Tom Ironside, Director of Business Regulation at the trade association the British Retail Consortium (BRC) and Co-Chair of the National Retail Crime Steering Group, said the BRC welcomed the publication of the response. “The BRC Retail Crime survey reported there were 424 incidents of violence or abuse toward retail staff every day – a rise of 9pc on the previous year. Violence in retail leaves a lasting impact on all those affected, as well as their colleagues, families and the local communities they work hard to serve. We are thankful that the report recognises that violence and abuse can impact mental health as well as physical and we support the work on addressing the levers of violence; the need to overcome barriers to data sharing; support for victims; and better communication. Retail staff have been among the heroes of the ongoing pandemic, and they deserve our protection from harm.

“Retail crime also bears a significant economic cost, with £1 billion lost to retail crime and a further £1.2 billion spent on crime prevention; a £2.2 billion cost to the industry. Recently, there have been many threats of coughing and spitting on staff during the coronavirus lockdown – over 100 a day in the case of one national retailer.

“The Government response acknowledges the need for an improved police response – something the BRC has long called for. However, we are disappointed that the Call for Evidence does not to seek to introduce a specific offence for attacking shop workers, despite the evidence gathered in the report and the support of retailers, business groups and MPs for a proposed Bill.

Recommendations to look at the Sentencing Council Guidelines and Sentencing legislation are welcome, along with the indication that offences against shopworkers can already be treated as aggravated, even though they seldom are. Moreover, this is no substitute for the message that a change in the law would send.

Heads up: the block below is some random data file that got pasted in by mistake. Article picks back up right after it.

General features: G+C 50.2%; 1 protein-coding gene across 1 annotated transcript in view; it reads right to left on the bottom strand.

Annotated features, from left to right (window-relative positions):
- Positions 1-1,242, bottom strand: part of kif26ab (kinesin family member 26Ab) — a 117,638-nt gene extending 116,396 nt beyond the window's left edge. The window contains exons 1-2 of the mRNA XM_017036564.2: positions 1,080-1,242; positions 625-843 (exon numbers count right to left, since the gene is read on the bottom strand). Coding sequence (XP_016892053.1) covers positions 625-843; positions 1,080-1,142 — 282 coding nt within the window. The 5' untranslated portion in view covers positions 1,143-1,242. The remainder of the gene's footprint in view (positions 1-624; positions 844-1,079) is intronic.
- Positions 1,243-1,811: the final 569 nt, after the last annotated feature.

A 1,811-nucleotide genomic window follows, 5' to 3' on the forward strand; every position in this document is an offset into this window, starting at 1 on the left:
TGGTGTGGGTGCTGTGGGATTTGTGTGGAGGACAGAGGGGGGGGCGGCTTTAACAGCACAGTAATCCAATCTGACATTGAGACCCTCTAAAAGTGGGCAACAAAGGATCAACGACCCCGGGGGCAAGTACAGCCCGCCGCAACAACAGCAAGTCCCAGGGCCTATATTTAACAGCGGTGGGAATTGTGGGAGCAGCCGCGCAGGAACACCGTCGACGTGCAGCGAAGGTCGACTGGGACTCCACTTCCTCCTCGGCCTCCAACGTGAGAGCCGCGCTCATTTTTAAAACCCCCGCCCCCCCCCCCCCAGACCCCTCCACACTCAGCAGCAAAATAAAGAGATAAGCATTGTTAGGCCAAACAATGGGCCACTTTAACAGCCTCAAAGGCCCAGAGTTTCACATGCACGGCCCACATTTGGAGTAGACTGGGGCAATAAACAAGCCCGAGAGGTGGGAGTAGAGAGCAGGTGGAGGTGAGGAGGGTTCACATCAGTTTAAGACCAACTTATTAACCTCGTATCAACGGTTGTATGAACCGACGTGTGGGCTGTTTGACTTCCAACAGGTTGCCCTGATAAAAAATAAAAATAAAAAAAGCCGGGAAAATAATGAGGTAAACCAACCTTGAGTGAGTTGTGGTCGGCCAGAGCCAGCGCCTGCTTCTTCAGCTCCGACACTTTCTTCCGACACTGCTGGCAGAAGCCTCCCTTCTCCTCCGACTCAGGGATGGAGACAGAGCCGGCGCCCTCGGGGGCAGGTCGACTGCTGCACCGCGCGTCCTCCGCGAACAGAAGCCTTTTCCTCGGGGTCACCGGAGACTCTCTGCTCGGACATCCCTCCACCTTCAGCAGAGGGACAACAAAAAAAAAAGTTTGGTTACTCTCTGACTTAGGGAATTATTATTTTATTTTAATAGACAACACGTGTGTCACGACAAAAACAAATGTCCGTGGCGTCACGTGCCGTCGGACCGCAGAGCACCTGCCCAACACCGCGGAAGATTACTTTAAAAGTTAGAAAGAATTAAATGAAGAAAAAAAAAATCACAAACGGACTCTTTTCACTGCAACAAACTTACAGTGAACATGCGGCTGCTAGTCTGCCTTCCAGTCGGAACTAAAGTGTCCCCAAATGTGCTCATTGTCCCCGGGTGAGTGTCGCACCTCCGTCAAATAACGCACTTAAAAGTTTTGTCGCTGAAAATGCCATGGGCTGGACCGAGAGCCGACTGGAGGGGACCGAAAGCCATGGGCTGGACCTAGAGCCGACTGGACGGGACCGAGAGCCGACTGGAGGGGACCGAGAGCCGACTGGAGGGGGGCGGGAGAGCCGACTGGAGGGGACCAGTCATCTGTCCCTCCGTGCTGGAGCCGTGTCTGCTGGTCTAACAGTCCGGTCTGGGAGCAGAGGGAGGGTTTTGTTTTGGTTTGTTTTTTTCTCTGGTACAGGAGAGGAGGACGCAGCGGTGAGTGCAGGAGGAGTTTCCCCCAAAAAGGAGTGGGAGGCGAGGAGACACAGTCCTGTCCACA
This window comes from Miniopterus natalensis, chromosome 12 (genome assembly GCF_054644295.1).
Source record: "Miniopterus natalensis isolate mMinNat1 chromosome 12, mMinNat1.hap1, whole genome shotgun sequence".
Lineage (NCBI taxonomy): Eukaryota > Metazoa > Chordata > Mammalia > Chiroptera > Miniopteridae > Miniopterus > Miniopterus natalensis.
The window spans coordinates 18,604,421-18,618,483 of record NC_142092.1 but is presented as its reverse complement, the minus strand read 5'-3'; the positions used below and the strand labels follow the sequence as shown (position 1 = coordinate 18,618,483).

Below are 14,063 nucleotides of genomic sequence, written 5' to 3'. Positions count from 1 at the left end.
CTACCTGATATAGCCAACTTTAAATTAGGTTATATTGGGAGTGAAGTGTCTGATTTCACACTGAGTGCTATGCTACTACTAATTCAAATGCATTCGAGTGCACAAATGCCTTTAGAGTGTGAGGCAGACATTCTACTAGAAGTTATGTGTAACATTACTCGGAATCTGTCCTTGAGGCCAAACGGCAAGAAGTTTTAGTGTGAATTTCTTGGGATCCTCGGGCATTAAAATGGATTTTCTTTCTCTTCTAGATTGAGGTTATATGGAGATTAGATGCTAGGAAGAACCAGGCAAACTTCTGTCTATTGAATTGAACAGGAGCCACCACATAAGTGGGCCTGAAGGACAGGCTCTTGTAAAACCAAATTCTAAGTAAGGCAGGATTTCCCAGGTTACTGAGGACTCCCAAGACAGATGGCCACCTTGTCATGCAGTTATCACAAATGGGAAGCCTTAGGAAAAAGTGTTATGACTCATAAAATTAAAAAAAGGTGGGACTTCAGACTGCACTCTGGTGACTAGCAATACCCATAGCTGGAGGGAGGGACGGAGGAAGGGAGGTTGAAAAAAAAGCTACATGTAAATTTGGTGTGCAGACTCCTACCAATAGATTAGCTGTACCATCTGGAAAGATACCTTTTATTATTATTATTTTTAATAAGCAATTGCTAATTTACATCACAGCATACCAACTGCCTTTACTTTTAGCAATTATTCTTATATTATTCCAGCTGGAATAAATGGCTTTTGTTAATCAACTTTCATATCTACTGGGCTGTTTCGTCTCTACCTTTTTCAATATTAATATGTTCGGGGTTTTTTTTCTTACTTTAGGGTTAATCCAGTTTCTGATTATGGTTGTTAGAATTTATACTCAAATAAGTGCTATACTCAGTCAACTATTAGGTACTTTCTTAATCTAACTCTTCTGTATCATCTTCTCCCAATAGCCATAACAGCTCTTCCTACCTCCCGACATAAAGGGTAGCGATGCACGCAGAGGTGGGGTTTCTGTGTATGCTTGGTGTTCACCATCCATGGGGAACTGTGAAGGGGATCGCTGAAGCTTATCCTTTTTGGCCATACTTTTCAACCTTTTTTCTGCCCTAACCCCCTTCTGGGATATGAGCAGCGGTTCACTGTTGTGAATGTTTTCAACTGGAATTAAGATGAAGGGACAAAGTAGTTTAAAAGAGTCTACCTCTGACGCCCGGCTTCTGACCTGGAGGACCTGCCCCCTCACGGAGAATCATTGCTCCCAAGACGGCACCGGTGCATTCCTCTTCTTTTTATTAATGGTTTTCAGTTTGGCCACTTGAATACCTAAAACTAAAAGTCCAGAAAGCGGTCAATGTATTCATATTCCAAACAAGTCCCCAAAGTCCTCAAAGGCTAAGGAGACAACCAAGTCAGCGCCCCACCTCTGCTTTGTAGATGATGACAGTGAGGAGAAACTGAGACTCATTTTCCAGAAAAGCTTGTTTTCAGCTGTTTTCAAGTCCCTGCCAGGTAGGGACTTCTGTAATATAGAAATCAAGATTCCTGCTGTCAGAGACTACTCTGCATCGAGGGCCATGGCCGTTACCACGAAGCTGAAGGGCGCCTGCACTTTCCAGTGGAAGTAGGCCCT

“A number of joint retail/Home Office task and finish groups have already been established by the other co-chair of the NRCSG, Kit Malthouse MP – Minister for Policing – to take forward some of the recommendations of the response – including reporting attacks; supporting victims; barriers to data transfers; and better communication of the impact. These should provide some practical proposals for the short term.”

Home Secretary Priti Patel said: “As the daughter of shopkeepers, I know what a vital role they play within our communities and just how tirelessly they have worked during the coronavirus pandemic. I will not tolerate violence and abuse against any shopworker and it’s right that those who commit these crimes must be caught and punished.”

And Kit Malthouse, Home Office Minister of State for Crime and Policing said: “Shopworkers are the beating hearts of our communities and violence or abuse against them is utterly unacceptable. Through the NRCSG, we are developing solutions which address concerns highlighted by the retail sector.

“We are determined to drive down these crimes and crucially, ensure that shopworkers are fully supported in reporting incidents to the police. The government is taking action to tackle violent crime of all types, including by recruiting 20,000 new police officers over the next three years.”

Original article found here